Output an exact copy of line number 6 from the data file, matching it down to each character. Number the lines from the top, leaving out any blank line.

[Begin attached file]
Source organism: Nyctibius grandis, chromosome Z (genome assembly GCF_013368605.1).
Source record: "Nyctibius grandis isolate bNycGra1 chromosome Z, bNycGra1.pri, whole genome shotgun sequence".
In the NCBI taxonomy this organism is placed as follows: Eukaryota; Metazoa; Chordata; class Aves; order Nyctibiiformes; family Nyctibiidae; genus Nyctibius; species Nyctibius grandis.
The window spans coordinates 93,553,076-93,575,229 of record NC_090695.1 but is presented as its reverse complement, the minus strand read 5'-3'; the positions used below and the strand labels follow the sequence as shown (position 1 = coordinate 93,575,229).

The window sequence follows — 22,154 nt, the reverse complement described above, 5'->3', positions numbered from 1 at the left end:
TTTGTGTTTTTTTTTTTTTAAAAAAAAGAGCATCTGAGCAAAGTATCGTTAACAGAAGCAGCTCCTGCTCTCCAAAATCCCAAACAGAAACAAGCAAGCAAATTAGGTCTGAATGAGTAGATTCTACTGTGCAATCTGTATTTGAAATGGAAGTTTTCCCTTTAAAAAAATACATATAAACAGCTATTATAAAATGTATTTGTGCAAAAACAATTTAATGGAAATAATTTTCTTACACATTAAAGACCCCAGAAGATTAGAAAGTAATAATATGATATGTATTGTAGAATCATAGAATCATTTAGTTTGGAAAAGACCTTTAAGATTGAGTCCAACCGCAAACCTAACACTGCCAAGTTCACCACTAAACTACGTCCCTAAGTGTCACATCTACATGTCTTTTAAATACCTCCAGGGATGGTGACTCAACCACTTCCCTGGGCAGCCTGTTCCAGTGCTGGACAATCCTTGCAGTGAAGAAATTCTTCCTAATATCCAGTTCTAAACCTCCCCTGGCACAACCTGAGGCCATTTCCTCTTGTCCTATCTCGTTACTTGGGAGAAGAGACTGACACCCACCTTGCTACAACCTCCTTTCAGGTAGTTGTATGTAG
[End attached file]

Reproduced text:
TTTGTGTTTTTTTTTTTTTAAAAAAAAGAGCATCTGAGCAAAGTATCGTTAACAGAAGCAGCTCCTGCTCTCCAAAATCCCAAACAGAAACAAGCAAGCAAATTAGGTCTGAATGAGTAGATTCTACTGTGCAATCTGTATTTGAAATGGAAGTTTTCCCTTTAAAAAAATACATATAAACAGCTATTATAAAATGTATTTGTGCAAAAACAATTTAATGGAAATAATTTTCTTACACATTAAAGACCCCAGAAGATTAGAAAGTAATAATATGATATGTATTGTAGAATCATAGAATCATTTAGTTTGGAAAAGACCTTTAAGATTGAGTCCAACCGCAAACCTAACACTGCCAAGTTCACCACTAAACTACGTCCCTAAGTGTCACATCTACATGTCTTTTAAATACCTCCAGGGATGGTGACTCAACCACTTCCCTGGGCAGCCTGTTCCAGTGCTGGACAATCCTTGCAGTGAAGAAATTCTTCCTAATATCCAGTTCTAAACCTCCCCTGGCACAACCTGAGGCCATTTCCTCTTGTCCTATCTCGTTACTTGGGAGAAGAGACTGACACCCACCTTGCTACAACCTCCTTTCAGGTAGTTGTATGTAG